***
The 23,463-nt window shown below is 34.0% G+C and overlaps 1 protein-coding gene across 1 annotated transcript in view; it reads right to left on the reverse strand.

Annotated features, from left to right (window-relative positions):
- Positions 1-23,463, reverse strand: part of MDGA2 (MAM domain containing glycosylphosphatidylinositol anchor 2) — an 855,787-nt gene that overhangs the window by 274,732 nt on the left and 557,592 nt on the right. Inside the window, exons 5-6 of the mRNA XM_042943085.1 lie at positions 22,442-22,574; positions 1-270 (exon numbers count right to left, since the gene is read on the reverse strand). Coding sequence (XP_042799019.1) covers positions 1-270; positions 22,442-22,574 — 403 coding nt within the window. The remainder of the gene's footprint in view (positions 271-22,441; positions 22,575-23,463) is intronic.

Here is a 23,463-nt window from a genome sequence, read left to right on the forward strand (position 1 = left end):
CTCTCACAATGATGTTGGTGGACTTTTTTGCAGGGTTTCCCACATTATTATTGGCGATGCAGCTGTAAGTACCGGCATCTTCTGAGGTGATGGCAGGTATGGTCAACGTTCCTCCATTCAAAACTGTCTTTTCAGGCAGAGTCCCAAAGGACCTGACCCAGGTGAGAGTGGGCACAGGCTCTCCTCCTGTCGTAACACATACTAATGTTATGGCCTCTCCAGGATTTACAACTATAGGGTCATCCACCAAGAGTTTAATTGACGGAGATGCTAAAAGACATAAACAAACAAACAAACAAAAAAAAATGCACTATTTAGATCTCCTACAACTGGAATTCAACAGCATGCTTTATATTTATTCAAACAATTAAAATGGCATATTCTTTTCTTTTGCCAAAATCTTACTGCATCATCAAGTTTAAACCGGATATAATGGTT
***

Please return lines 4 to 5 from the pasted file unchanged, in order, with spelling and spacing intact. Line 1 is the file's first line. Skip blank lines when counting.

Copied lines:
Here is a 23,463-nt window from a genome sequence, read left to right on the forward strand (position 1 = left end):
CTCTCACAATGATGTTGGTGGACTTTTTTGCAGGGTTTCCCACATTATTATTGGCGATGCAGCTGTAAGTACCGGCATCTTCTGAGGTGATGGCAGGTATGGTCAACGTTCCTCCATTCAAAACTGTCTTTTCAGGCAGAGTCCCAAAGGACCTGACCCAGGTGAGAGTGGGCACAGGCTCTCCTCCTGTCGTAACACATACTAATGTTATGGCCTCTCCAGGATTTACAACTATAGGGTCATCCACCAAGAGTTTAATTGACGGAGATGCTAAAAGACATAAACAAACAAACAAACAAAAAAAAATGCACTATTTAGATCTCCTACAACTGGAATTCAACAGCATGCTTTATATTTATTCAAACAATTAAAATGGCATATTCTTTTCTTTTGCCAAAATCTTACTGCATCATCAAGTTTAAACCGGATATAATGGTT